Education and Professional Standing
- PhD Human Biology and Nutritional Sciences, University of Guelph 2000
MSc Human Biology and Nutritional Sciences, University of Guelph 1996
- BSc Human Kinetics, University of Guelph 1994
Dr. Hawke’s research focus is on the role and regulation of muscle satellite cells, the stem cell population of skeletal muscle, in health and disease states such as diabetes mellitus and limb girdle muscular dystrophy.
Skeletal muscle has an amazing capacity to regenerate following injury. The injury may be induced by a number of factors including heavy exercise, trauma or disease. The regenerative capacity of skeletal muscle is due primarily to a rare population of progenitor cells called muscle satellite cells. These cells have many characteristics of stem cells, including the capacity divide numerous times, self-renew their population and enter a state of quiescence when they are not needed.
The potential of this cell population is tremendous, however, the use of these cells for cell transplantation into patients with myopathies has yielded disappointing results. This is mostly due to a lack of knowledge regarding the regulatory mechanisms controlling these cells. It is only through a more thorough understanding of this cell population that their therapeutic potential be realized.
Using molecular, cellular and physiological techniques, we are attempting to define the regulation of this cell population in health and disease.Techniques used in the lab include: histology, immunohistochemistry, protein and RNA expression assays, isolated single fibre and primary myoblast cultures, in situ muscle stimulation to assess contractile function, adenoviral mediated overexpression and/or silencing and metabolic enzyme assays.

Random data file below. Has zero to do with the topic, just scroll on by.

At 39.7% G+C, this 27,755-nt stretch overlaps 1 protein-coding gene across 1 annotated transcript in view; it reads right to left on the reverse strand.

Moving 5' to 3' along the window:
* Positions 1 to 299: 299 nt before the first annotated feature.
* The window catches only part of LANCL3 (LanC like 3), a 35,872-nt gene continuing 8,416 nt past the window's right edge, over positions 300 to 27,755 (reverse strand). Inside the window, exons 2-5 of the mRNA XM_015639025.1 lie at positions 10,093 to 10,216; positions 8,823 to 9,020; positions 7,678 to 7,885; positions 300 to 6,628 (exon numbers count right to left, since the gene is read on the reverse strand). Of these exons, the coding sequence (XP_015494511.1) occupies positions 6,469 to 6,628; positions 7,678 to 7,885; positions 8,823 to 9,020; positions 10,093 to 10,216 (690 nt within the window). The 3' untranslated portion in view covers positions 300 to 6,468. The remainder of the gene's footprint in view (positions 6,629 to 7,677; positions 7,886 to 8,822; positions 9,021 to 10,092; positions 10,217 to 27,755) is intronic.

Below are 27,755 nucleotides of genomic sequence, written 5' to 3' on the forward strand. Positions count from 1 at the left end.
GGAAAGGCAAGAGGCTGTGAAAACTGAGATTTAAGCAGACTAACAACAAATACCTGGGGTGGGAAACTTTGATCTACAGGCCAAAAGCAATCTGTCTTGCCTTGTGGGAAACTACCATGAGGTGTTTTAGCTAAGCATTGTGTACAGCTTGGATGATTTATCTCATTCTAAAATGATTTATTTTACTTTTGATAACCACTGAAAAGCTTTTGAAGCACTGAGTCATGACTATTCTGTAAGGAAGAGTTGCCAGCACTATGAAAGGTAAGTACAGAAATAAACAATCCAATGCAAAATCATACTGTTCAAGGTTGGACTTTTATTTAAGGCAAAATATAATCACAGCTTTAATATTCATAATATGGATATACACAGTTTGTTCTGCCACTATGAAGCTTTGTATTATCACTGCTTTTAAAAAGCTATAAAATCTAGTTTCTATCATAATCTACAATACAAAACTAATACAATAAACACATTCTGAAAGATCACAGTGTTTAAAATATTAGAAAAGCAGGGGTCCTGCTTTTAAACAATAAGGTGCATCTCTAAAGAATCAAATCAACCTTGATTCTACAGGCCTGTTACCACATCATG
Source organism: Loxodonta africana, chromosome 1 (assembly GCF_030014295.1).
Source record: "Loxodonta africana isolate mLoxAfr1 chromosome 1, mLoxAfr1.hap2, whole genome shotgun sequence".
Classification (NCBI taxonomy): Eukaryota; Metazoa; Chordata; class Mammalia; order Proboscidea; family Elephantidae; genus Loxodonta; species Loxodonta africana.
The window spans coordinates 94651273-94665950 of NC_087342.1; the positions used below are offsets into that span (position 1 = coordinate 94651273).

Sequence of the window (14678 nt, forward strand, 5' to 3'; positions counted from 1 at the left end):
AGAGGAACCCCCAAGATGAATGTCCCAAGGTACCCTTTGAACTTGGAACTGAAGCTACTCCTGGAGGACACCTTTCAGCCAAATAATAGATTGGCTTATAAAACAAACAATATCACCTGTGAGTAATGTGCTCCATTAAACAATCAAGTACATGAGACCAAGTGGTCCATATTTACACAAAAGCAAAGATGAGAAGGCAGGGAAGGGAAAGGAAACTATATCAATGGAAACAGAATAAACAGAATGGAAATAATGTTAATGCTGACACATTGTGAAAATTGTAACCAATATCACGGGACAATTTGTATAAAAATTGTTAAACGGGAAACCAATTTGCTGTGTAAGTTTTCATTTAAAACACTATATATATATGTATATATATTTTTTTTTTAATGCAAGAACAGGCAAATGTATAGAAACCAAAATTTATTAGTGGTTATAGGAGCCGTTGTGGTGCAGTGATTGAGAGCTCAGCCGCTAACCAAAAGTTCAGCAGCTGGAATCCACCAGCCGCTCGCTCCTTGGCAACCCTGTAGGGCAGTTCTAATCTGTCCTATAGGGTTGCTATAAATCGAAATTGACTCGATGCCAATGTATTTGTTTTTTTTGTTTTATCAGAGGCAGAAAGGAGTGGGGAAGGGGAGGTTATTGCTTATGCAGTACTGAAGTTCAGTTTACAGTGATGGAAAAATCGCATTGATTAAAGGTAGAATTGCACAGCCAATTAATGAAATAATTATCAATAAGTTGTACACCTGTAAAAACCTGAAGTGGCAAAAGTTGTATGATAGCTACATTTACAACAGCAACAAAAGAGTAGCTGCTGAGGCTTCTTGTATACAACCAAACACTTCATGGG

Currently, Dr. Hawke has two major research project focuses:
Role of Xin in the Muscular Dystrophies
Xin (Cmya-1; cardiomyopathy-associated-1) is an adapter protein containing novel actin-binding repeats. The current literature suggests that Xin is involved in the remodeling of the actin cytoskeleton of striated muscles during sarcomere assembly and cardiac morphogenesis, though its exact role is not well understood. Our previous investigations into the molecular regulation of skeletal muscle regeneration led to the finding that the expression Cmya1, the gene encoding Xin, was significantly upregulated during the early phases of skeletal muscle regeneration. Our currents studies into Xin are investigating its function in skeletal muscle regeneration and the effects of modulating Xin expression levels during the regenerative process.
Insulin-dependent diabetes mellitus (T1DM) is typified by an autoimmune mediated destruction of the pancreatic B-cells. Over time, T1DM progresses to a significant decrease, or even complete abolishment, of pancreatic B-cell mass, rendering the patient in a state of hypoinsulinemia and hyperglycemia. A host of complications are associated with T1DM, including retinopathy, nephropathy, neuropathy, and myopathy. Our current understanding of the etiology and effects of diabetes on skeletal muscle growth and repair is very limited and the studies available have utilized pharmacologically-induced diabetic rodent models. The use of these models jeopardizes the strength of the data obtained, as the drugs used to induce B-cell death are also capable of impairing satellite cell function. We are currently investigating the effects of short- and long-term diabetes on skeletal muscle growth and repair in more appropriate animal models (e.g. Akita mouse).
Dr. Hawke is involved in the Undergraduate Medical Program, and teaches students Skeletal Muscle anatomy in Medical Foundations 5.
Matthew Krause, Karin Shortreed
Jasmin Moradi, Bart Zemanek